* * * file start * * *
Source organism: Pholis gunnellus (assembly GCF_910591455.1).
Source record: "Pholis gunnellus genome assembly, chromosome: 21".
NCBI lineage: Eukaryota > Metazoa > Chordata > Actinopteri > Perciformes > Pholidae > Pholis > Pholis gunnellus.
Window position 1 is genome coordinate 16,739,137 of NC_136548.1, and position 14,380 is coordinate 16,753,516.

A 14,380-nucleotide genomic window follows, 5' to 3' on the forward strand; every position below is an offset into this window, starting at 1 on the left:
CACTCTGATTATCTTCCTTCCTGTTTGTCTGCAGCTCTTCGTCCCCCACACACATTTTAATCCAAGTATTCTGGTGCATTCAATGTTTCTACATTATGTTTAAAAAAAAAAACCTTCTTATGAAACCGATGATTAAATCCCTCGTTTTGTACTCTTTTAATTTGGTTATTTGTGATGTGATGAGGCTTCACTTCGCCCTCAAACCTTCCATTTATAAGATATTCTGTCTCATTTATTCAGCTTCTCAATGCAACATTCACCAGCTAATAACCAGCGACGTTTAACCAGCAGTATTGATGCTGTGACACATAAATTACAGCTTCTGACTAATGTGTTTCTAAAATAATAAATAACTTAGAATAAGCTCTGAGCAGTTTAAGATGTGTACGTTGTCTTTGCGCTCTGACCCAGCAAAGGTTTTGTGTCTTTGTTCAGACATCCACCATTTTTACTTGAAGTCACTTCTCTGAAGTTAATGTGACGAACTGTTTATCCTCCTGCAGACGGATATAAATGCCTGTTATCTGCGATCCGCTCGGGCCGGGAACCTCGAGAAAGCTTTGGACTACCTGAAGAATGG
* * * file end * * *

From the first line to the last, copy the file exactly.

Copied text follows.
Source organism: Pholis gunnellus (assembly GCF_910591455.1).
Source record: "Pholis gunnellus genome assembly, chromosome: 21".
NCBI lineage: Eukaryota > Metazoa > Chordata > Actinopteri > Perciformes > Pholidae > Pholis > Pholis gunnellus.
Window position 1 is genome coordinate 16,739,137 of NC_136548.1, and position 14,380 is coordinate 16,753,516.

A 14,380-nucleotide genomic window follows, 5' to 3' on the forward strand; every position below is an offset into this window, starting at 1 on the left:
CACTCTGATTATCTTCCTTCCTGTTTGTCTGCAGCTCTTCGTCCCCCACACACATTTTAATCCAAGTATTCTGGTGCATTCAATGTTTCTACATTATGTTTAAAAAAAAAAACCTTCTTATGAAACCGATGATTAAATCCCTCGTTTTGTACTCTTTTAATTTGGTTATTTGTGATGTGATGAGGCTTCACTTCGCCCTCAAACCTTCCATTTATAAGATATTCTGTCTCATTTATTCAGCTTCTCAATGCAACATTCACCAGCTAATAACCAGCGACGTTTAACCAGCAGTATTGATGCTGTGACACATAAATTACAGCTTCTGACTAATGTGTTTCTAAAATAATAAATAACTTAGAATAAGCTCTGAGCAGTTTAAGATGTGTACGTTGTCTTTGCGCTCTGACCCAGCAAAGGTTTTGTGTCTTTGTTCAGACATCCACCATTTTTACTTGAAGTCACTTCTCTGAAGTTAATGTGACGAACTGTTTATCCTCCTGCAGACGGATATAAATGCCTGTTATCTGCGATCCGCTCGGGCCGGGAACCTCGAGAAAGCTTTGGACTACCTGAAGAATGG